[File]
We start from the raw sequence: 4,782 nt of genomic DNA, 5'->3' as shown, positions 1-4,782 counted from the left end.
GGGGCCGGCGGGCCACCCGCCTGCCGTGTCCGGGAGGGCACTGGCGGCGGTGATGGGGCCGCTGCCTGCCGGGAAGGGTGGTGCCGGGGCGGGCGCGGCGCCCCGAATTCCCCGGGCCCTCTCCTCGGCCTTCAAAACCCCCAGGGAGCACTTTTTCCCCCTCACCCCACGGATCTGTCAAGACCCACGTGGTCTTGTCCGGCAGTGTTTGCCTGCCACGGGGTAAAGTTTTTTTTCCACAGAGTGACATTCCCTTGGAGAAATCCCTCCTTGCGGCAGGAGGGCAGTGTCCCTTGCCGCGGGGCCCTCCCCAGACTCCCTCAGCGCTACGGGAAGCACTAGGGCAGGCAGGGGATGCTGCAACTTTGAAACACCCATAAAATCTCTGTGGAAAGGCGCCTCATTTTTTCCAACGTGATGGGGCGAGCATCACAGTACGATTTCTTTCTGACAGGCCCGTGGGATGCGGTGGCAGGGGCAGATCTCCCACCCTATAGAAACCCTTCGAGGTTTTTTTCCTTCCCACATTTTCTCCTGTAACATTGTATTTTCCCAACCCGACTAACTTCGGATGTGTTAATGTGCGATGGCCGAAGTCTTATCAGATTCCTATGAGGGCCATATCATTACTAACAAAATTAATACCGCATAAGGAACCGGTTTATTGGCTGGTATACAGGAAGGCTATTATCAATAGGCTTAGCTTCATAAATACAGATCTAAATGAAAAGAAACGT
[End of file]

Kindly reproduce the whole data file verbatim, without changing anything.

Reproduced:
We start from the raw sequence: 4,782 nt of genomic DNA, 5'->3' as shown, positions 1-4,782 counted from the left end.
GGGGCCGGCGGGCCACCCGCCTGCCGTGTCCGGGAGGGCACTGGCGGCGGTGATGGGGCCGCTGCCTGCCGGGAAGGGTGGTGCCGGGGCGGGCGCGGCGCCCCGAATTCCCCGGGCCCTCTCCTCGGCCTTCAAAACCCCCAGGGAGCACTTTTTCCCCCTCACCCCACGGATCTGTCAAGACCCACGTGGTCTTGTCCGGCAGTGTTTGCCTGCCACGGGGTAAAGTTTTTTTTCCACAGAGTGACATTCCCTTGGAGAAATCCCTCCTTGCGGCAGGAGGGCAGTGTCCCTTGCCGCGGGGCCCTCCCCAGACTCCCTCAGCGCTACGGGAAGCACTAGGGCAGGCAGGGGATGCTGCAACTTTGAAACACCCATAAAATCTCTGTGGAAAGGCGCCTCATTTTTTCCAACGTGATGGGGCGAGCATCACAGTACGATTTCTTTCTGACAGGCCCGTGGGATGCGGTGGCAGGGGCAGATCTCCCACCCTATAGAAACCCTTCGAGGTTTTTTTCCTTCCCACATTTTCTCCTGTAACATTGTATTTTCCCAACCCGACTAACTTCGGATGTGTTAATGTGCGATGGCCGAAGTCTTATCAGATTCCTATGAGGGCCATATCATTACTAACAAAATTAATACCGCATAAGGAACCGGTTTATTGGCTGGTATACAGGAAGGCTATTATCAATAGGCTTAGCTTCATAAATACAGATCTAAATGAAAAGAAACGT